In terms of what prompted the warning, Biden hinted at one potential reason, that cyberattacks may become a more attractive option if Russia’s attack on Ukraine continues to stumble and as severe sanctions bite. “The more Putin’s back is against the wall, the greater the severity of the tactics he may employ.”

“One of the tools he’s most likely to use in my view, in our view, is cyberattacks,” Biden told a business roundtable on Monday. Biden said it was the private sector’s “patriotic obligation” to build up cyber defenses.

In addition, the FBI sent a bulletin on March 18 to the U.S. energy sector revealing “network scanning activity” stemming from multiple Russia-based IP addressed, CBS News reported. The activity is believed to be associated with hackers “who have previously conducted destructive cyber activity against foreign critical infrastructure,” according to the report.

On the same day of the advisory, 11 Republican senators, along with two Democratic senators, sent a letter to Secretary of Defense Lloyd Austin and Secretary of Homeland Security Alejandro Mayorkas citing concerns that Russia would lash out and describing U.S. cyber defenses as “wanting.” The senators asked for a list of recent significant malicious cyber activities conducted by Russia or suspected proxies. They have yet to receive a response, according to an aide to Sen. John Kennedy, Republican from Louisiana, who led the letter.

On the call Tuesday evening, Jen Easterly, CISA’s director, said, “We think this preparatory activity is not about espionage. It’s probably very likely about disruptive or destructive activity, so we are very concerned to make sure we can get ahead of the threat environment.” CISA said in a news release that the call built on a series of briefing the agency had been convening since late 2021 with U.S. government and private-sector organizations.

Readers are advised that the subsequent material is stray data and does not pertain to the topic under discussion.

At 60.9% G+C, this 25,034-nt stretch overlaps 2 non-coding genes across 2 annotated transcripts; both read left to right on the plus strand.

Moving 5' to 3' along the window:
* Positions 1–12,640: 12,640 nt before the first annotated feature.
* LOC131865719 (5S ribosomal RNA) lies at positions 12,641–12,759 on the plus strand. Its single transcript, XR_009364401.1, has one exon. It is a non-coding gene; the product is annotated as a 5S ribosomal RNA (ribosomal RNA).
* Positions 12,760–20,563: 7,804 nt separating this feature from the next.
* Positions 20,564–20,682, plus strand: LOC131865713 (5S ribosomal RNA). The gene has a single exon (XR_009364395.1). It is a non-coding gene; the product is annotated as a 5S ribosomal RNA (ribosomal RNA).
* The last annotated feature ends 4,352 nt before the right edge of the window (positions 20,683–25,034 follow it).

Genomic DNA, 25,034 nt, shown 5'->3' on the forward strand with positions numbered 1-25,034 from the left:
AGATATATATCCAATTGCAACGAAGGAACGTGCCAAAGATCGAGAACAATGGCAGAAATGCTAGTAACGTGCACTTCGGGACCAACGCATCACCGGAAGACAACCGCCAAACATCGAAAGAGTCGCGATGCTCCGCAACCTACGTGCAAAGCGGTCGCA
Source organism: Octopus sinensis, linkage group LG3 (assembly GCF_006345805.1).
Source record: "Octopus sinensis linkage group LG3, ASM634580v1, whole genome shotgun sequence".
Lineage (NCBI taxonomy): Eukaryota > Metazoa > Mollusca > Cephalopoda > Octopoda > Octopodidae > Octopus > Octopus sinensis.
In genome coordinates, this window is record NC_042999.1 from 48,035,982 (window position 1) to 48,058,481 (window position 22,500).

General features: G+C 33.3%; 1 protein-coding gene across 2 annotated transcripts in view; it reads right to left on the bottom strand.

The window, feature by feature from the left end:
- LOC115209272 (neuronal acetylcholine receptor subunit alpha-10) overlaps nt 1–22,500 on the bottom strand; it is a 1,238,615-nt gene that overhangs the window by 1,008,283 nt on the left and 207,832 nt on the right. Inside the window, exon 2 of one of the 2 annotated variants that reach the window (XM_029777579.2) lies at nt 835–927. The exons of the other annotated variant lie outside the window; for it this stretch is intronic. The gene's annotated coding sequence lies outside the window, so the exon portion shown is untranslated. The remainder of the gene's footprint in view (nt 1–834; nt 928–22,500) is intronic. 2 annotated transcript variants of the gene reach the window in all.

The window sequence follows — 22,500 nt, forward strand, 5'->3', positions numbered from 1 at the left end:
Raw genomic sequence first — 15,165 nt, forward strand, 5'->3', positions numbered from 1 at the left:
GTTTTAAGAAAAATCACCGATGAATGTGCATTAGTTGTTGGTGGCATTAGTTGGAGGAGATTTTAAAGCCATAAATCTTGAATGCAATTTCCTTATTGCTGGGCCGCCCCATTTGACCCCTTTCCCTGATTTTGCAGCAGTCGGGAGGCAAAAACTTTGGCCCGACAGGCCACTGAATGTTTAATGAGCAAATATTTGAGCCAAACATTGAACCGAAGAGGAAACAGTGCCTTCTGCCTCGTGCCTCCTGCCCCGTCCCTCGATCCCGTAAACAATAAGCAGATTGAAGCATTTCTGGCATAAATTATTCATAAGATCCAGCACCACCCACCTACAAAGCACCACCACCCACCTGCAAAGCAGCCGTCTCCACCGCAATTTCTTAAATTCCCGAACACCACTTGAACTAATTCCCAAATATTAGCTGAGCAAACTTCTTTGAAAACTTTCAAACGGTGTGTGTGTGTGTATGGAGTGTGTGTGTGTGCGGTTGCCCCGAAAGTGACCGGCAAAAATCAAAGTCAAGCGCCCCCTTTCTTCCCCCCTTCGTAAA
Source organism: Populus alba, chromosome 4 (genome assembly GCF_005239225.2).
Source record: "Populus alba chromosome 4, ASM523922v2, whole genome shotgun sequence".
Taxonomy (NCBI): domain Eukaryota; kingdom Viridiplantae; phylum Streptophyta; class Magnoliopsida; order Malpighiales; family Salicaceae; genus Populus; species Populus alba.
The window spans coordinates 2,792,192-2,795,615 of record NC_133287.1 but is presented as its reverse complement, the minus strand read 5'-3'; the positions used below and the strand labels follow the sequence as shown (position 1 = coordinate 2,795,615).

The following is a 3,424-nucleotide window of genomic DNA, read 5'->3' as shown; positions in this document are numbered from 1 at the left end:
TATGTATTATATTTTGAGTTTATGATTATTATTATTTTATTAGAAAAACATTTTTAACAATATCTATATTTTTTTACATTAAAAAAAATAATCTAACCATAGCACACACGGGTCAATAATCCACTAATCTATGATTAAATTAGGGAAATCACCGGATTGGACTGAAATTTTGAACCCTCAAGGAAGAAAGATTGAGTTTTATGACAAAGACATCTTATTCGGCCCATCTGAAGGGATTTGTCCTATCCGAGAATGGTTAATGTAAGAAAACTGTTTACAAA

Easterly told the attendees that they represented “lifeline sectors” for the U.S. economy, specifying communications, transportation, energy, water and financial services sectors. She urged companies to update their cyber defenses and, for cash-strapped entities, to take advantage of CISA’s free services and tools.

Mark Montgomery, formerly executive director of the Cyber Solarium Commission, a congressionally mandated body that recommended the U.S. beef up cyber defenses, told Bloomberg that there had been improvements in U.S. cyber defense in recent months, a view shared by some other cybersecurity experts.

But he said the government needs to vastly improve the way it shared warnings with the private sector.

“You can’t just buy cyber resilience in two or three or four weeks because you hear the Russians might target our critical infrastructure,” he said. U.S. businesses “need to move at the speed of data and not at the speed of press conferences and presidential memos,” he said.

Critical services in the U.S. are particularly vulnerable to attack because much of its firmware -- the code embedded in a device’s hardware -- lags eight to 10 years behind most general-purpose computer networks, according to Ang Cui, chief executive officer at Red Balloon Security.

Oren Falkowitz, a former NSA analyst who has also worked at U.S. Cyber Command, said the types of cyberattacks that people most worried about, such as taking down the electric grid, interfering with elections or disrupting the financial sector, don’t happen overnight.

“They take years of planning and preparation. They’re either already underway - in which case the warning is a little too late - or they likely won’t have the impact they want,” he said.

Bloomberg’s Jennifer A. Dlouhy and Jordan Robertson contributed to this report.